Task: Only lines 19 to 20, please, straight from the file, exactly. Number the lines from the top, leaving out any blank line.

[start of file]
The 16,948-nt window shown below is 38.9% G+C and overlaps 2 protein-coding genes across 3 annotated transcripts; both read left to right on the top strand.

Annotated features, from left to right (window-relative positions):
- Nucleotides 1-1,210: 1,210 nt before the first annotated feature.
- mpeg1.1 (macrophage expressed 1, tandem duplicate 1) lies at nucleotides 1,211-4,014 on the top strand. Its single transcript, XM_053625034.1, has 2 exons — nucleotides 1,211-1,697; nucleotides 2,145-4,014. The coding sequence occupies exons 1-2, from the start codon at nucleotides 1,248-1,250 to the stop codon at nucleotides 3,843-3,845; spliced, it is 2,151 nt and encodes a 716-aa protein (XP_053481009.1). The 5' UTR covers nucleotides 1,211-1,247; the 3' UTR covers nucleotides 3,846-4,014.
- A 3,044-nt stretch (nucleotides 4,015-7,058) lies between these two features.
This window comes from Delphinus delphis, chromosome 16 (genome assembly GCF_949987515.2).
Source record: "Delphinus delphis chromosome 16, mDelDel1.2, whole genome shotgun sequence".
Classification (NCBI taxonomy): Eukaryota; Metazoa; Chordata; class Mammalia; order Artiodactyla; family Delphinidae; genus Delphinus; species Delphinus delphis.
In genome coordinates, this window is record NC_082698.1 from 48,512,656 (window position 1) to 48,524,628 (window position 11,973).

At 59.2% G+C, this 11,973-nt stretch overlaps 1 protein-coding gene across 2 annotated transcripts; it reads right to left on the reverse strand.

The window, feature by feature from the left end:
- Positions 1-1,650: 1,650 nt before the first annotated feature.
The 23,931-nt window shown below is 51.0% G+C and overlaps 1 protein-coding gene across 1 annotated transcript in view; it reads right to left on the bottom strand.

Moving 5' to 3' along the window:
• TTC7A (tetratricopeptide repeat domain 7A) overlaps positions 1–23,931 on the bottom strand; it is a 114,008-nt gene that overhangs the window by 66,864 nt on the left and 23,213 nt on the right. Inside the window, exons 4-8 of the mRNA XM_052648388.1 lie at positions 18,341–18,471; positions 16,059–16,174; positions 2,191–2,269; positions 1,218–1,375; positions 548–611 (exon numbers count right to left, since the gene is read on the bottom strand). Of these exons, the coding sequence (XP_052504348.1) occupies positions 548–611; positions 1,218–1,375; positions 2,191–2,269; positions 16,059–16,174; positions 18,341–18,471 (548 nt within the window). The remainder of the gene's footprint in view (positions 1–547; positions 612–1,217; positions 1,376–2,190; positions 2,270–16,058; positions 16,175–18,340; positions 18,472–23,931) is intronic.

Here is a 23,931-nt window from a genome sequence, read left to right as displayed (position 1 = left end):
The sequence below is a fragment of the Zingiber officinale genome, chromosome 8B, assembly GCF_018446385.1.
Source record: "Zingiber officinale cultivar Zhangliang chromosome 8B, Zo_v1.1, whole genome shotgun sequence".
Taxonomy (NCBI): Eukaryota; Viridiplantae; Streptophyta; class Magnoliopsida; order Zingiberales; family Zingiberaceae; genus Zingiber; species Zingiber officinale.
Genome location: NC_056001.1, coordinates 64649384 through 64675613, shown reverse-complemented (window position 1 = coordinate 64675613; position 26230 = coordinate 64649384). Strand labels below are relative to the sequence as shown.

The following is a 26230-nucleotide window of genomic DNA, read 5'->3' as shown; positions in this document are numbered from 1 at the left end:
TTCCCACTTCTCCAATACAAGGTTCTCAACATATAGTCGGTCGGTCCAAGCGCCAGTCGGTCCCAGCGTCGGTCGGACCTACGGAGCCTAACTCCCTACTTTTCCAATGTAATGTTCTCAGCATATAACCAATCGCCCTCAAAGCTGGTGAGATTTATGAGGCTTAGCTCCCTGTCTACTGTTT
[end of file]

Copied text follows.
Taxonomy (NCBI): Eukaryota; Viridiplantae; Streptophyta; class Magnoliopsida; order Zingiberales; family Zingiberaceae; genus Zingiber; species Zingiber officinale.
Genome location: NC_056001.1, coordinates 64649384 through 64675613, shown reverse-complemented (window position 1 = coordinate 64675613; position 26230 = coordinate 64649384). Strand labels below are relative to the sequence as shown.